leegovatos.com’s Saved Items http://www.leegovatos.com/fever Shaun Inman’s Fever http://blogs.law.harvard.edu/tech/rss <![CDATA[It’s Time You Reconsidered ALIEN 3]]>

Revisiting Fincher's divisive entry on its 25th anniversary.


http://birthmoviesdeath.com/2017/05/22/alien-3-25th-anniversary 906760@leegovatos.com/fever Mon, 22 May 2017 19:45:00 GMT
<![CDATA[What’s your secret?]]>

What’s your secret?

http://thisisnthappiness.com/post/160957164224 906771@leegovatos.com/fever Mon, 22 May 2017 19:38:19 GMT
<![CDATA[the-movemnt: Mississippi lawmaker Karl Oliver wants to lynch...]]>


Mississippi lawmaker Karl Oliver wants to lynch people who take down Confederate monuments

  • Mississippi state Rep. Karl Oliver learned of New Orleans’ successful effort to remove Confederate monuments from public spaces, and he wanted to do one thing to the people responsible: lynch them.
  • “The destruction of these monuments, erected in the loving memory of our family and fellow southern Americans, is both heinous and horrific,” the GOP politician wrote Saturday on his Facebook page.  
  • According to the Jackson Free Press, Oliver’s message was “liked” by state Republican representatives John Read and Doug McLeod.
  • The Facebook post also drew at least one Twitter rebuke from a Democratic member of the state’s House of Representatives. Read more (5/22/17)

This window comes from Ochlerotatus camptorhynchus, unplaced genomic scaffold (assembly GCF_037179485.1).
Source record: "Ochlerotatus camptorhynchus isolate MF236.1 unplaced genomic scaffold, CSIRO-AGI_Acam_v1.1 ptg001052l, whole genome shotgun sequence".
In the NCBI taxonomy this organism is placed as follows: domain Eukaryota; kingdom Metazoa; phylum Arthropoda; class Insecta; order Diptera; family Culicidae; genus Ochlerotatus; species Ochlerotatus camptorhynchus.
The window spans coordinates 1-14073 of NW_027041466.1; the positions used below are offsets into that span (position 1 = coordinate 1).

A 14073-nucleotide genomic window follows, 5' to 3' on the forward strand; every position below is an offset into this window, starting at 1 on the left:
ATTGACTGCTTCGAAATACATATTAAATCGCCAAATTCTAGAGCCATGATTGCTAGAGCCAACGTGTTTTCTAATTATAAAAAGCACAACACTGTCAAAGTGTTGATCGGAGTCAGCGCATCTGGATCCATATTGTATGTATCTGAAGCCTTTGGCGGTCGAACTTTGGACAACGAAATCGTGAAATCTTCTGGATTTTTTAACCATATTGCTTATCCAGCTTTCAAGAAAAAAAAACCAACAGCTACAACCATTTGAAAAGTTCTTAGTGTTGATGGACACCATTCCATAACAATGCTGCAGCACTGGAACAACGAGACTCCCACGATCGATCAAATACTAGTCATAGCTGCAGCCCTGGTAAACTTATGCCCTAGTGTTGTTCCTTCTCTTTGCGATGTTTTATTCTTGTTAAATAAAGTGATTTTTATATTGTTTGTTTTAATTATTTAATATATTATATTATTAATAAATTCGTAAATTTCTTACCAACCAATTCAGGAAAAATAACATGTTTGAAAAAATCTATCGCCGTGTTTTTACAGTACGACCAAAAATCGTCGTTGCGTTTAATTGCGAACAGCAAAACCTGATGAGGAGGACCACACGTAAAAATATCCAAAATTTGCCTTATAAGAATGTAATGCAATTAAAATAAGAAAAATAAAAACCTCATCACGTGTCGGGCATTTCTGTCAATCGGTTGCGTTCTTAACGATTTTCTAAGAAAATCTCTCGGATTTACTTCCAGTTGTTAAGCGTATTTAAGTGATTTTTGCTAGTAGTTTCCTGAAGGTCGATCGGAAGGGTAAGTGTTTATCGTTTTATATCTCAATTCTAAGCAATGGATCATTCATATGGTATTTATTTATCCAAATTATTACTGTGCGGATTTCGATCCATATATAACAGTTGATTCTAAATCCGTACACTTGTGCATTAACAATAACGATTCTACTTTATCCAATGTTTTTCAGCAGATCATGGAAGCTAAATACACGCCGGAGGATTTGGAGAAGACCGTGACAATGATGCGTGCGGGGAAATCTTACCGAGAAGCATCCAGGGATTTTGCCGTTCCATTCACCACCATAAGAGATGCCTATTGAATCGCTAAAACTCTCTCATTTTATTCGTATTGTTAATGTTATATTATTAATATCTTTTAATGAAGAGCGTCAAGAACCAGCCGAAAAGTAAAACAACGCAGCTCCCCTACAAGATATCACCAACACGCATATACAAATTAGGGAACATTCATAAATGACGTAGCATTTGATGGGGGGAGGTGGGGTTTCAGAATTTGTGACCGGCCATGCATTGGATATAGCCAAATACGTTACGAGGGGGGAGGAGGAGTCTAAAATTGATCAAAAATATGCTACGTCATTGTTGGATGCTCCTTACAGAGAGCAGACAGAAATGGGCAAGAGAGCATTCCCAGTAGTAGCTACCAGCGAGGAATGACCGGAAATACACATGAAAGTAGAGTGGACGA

follow @the-movemnt

Die in a fire, Karl Oliver.

https://wilwheaton.tumblr.com/post/160955059139 906709@leegovatos.com/fever Mon, 22 May 2017 18:29:28 GMT
<![CDATA[This artist reimagines modern hip-hop albums as old school records]]> The post This artist reimagines modern hip-hop albums as old school records appeared first on The Vinyl Factory.

https://thevinylfactory.com/news/modern-hip-hop-albums-old-school-seeves/ 906695@leegovatos.com/fever Mon, 22 May 2017 17:58:52 GMT
<![CDATA[CliqueBBC ThreeI’ve been really behind on posting to tumblr,...]]>

BBC Three

I’ve been really behind on posting to tumblr, aah! I promise it’s because I’ve been working on some very cool secret stuff. This assignment was a nice break! 

I made this set of three gifs for the BBC Three show Clique. I really enjoyed making them, and indeed watching the show–it’s glitzy and pulpy, but I found myself instantly sympathetic to their struggles, and I found their complex relationships so intriguing! Thanks, BBC!

http://rebeccamock.tumblr.com/post/160953010638 906618@leegovatos.com/fever Mon, 22 May 2017 17:18:52 GMT
<![CDATA[Watch: Cool typographic metaphors using vintage typewriter come to life]]>


Illustrator Greg Condon uses a Smith Corona Galaxie Deluxe typewriter to give metaphorical shape and movement to words in this awesome short, "disillusionment of ten point font."

Thanks Colossal!]]> http://boingboing.net/2017/05/22/watch-cool-typographic-metaph.html 906642@leegovatos.com/fever Mon, 22 May 2017 17:15:07 GMT <![CDATA[Apple Music's new film chronicles Bad Boy's hip hop legacy]]> Apple Music's latest documentary is all about Sean "Diddy" Combs' Bad Boy Records. From the looks of the trailer below, it will chronicle the label's ascent and downfall -- in many ways, mirroring Combs's career -- and will of course touch on the dea... ]]> https://www.engadget.com/2017/05/22/bad-boy-records-doc-diddy-apple-music/ 906625@leegovatos.com/fever Mon, 22 May 2017 17:12:00 GMT <![CDATA[Coke Habit]]>